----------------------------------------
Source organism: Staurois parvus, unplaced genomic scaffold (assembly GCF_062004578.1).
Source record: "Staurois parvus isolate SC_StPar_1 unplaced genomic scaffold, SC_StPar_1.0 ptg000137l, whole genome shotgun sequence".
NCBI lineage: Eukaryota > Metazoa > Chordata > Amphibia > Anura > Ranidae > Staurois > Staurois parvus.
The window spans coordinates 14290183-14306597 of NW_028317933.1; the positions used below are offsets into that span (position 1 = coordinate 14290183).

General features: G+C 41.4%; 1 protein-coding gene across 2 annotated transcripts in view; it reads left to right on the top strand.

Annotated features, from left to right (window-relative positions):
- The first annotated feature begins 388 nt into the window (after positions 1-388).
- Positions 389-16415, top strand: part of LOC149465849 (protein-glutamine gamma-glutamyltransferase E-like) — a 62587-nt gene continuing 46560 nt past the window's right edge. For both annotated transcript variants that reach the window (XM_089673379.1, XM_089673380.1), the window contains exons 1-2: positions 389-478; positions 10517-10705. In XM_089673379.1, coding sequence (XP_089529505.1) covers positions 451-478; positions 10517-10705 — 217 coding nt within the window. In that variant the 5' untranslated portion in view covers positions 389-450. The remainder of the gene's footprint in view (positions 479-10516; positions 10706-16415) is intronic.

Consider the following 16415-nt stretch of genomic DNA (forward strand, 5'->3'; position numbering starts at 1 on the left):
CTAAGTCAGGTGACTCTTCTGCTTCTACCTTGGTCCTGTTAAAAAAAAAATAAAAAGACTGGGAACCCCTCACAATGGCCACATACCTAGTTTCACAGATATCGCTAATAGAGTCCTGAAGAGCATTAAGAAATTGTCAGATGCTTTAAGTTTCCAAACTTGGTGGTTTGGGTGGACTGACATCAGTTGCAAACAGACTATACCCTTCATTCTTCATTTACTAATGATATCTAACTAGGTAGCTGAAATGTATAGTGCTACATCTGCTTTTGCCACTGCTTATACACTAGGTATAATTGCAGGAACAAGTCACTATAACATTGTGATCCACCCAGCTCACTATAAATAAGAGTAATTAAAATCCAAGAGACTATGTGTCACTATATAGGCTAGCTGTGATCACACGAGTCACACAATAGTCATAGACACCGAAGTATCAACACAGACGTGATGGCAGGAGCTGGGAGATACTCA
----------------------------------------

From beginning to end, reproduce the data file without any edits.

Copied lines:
Source organism: Staurois parvus, unplaced genomic scaffold (assembly GCF_062004578.1).
Source record: "Staurois parvus isolate SC_StPar_1 unplaced genomic scaffold, SC_StPar_1.0 ptg000137l, whole genome shotgun sequence".
NCBI lineage: Eukaryota > Metazoa > Chordata > Amphibia > Anura > Ranidae > Staurois > Staurois parvus.
The window spans coordinates 14290183-14306597 of NW_028317933.1; the positions used below are offsets into that span (position 1 = coordinate 14290183).

General features: G+C 41.4%; 1 protein-coding gene across 2 annotated transcripts in view; it reads left to right on the top strand.

Annotated features, from left to right (window-relative positions):
- The first annotated feature begins 388 nt into the window (after positions 1-388).
- Positions 389-16415, top strand: part of LOC149465849 (protein-glutamine gamma-glutamyltransferase E-like) — a 62587-nt gene continuing 46560 nt past the window's right edge. For both annotated transcript variants that reach the window (XM_089673379.1, XM_089673380.1), the window contains exons 1-2: positions 389-478; positions 10517-10705. In XM_089673379.1, coding sequence (XP_089529505.1) covers positions 451-478; positions 10517-10705 — 217 coding nt within the window. In that variant the 5' untranslated portion in view covers positions 389-450. The remainder of the gene's footprint in view (positions 479-10516; positions 10706-16415) is intronic.

Consider the following 16415-nt stretch of genomic DNA (forward strand, 5'->3'; position numbering starts at 1 on the left):
CTAAGTCAGGTGACTCTTCTGCTTCTACCTTGGTCCTGTTAAAAAAAAAATAAAAAGACTGGGAACCCCTCACAATGGCCACATACCTAGTTTCACAGATATCGCTAATAGAGTCCTGAAGAGCATTAAGAAATTGTCAGATGCTTTAAGTTTCCAAACTTGGTGGTTTGGGTGGACTGACATCAGTTGCAAACAGACTATACCCTTCATTCTTCATTTACTAATGATATCTAACTAGGTAGCTGAAATGTATAGTGCTACATCTGCTTTTGCCACTGCTTATACACTAGGTATAATTGCAGGAACAAGTCACTATAACATTGTGATCCACCCAGCTCACTATAAATAAGAGTAATTAAAATCCAAGAGACTATGTGTCACTATATAGGCTAGCTGTGATCACACGAGTCACACAATAGTCATAGACACCGAAGTATCAACACAGACGTGATGGCAGGAGCTGGGAGATACTCA